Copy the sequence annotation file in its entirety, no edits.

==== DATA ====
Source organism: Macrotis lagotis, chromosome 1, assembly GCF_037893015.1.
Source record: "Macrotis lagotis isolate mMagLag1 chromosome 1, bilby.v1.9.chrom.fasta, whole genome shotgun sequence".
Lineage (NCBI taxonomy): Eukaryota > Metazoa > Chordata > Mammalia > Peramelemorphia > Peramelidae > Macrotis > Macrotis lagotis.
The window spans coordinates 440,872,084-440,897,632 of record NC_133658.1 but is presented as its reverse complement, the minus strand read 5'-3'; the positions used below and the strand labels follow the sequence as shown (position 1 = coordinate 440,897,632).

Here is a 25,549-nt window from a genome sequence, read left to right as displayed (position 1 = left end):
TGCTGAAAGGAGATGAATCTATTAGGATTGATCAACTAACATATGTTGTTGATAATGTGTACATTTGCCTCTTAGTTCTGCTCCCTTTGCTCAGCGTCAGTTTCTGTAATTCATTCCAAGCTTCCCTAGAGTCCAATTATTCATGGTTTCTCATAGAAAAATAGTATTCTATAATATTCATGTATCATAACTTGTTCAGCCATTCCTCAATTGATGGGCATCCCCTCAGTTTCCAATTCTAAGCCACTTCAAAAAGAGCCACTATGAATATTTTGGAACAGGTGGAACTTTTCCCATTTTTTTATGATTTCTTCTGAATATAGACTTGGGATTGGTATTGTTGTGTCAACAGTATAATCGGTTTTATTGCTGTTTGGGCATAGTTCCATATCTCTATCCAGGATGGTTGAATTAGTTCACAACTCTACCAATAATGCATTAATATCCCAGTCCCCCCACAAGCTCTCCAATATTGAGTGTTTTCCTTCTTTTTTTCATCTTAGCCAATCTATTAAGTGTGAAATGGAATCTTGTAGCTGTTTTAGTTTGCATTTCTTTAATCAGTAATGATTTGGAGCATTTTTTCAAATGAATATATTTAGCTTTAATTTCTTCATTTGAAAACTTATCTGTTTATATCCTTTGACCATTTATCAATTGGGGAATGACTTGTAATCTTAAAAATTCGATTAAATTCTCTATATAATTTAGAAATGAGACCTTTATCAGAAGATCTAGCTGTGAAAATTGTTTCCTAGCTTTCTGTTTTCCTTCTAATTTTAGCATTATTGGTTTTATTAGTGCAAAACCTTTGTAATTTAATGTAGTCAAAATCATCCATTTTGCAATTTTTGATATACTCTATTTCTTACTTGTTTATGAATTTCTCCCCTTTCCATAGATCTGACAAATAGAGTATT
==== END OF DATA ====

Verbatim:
Source organism: Macrotis lagotis, chromosome 1, assembly GCF_037893015.1.
Source record: "Macrotis lagotis isolate mMagLag1 chromosome 1, bilby.v1.9.chrom.fasta, whole genome shotgun sequence".
Lineage (NCBI taxonomy): Eukaryota > Metazoa > Chordata > Mammalia > Peramelemorphia > Peramelidae > Macrotis > Macrotis lagotis.
The window spans coordinates 440,872,084-440,897,632 of record NC_133658.1 but is presented as its reverse complement, the minus strand read 5'-3'; the positions used below and the strand labels follow the sequence as shown (position 1 = coordinate 440,897,632).

Here is a 25,549-nt window from a genome sequence, read left to right as displayed (position 1 = left end):
TGCTGAAAGGAGATGAATCTATTAGGATTGATCAACTAACATATGTTGTTGATAATGTGTACATTTGCCTCTTAGTTCTGCTCCCTTTGCTCAGCGTCAGTTTCTGTAATTCATTCCAAGCTTCCCTAGAGTCCAATTATTCATGGTTTCTCATAGAAAAATAGTATTCTATAATATTCATGTATCATAACTTGTTCAGCCATTCCTCAATTGATGGGCATCCCCTCAGTTTCCAATTCTAAGCCACTTCAAAAAGAGCCACTATGAATATTTTGGAACAGGTGGAACTTTTCCCATTTTTTTATGATTTCTTCTGAATATAGACTTGGGATTGGTATTGTTGTGTCAACAGTATAATCGGTTTTATTGCTGTTTGGGCATAGTTCCATATCTCTATCCAGGATGGTTGAATTAGTTCACAACTCTACCAATAATGCATTAATATCCCAGTCCCCCCACAAGCTCTCCAATATTGAGTGTTTTCCTTCTTTTTTTCATCTTAGCCAATCTATTAAGTGTGAAATGGAATCTTGTAGCTGTTTTAGTTTGCATTTCTTTAATCAGTAATGATTTGGAGCATTTTTTCAAATGAATATATTTAGCTTTAATTTCTTCATTTGAAAACTTATCTGTTTATATCCTTTGACCATTTATCAATTGGGGAATGACTTGTAATCTTAAAAATTCGATTAAATTCTCTATATAATTTAGAAATGAGACCTTTATCAGAAGATCTAGCTGTGAAAATTGTTTCCTAGCTTTCTGTTTTCCTTCTAATTTTAGCATTATTGGTTTTATTAGTGCAAAACCTTTGTAATTTAATGTAGTCAAAATCATCCATTTTGCAATTTTTGATATACTCTATTTCTTACTTGTTTATGAATTTCTCCCCTTTCCATAGATCTGACAAATAGAGTATT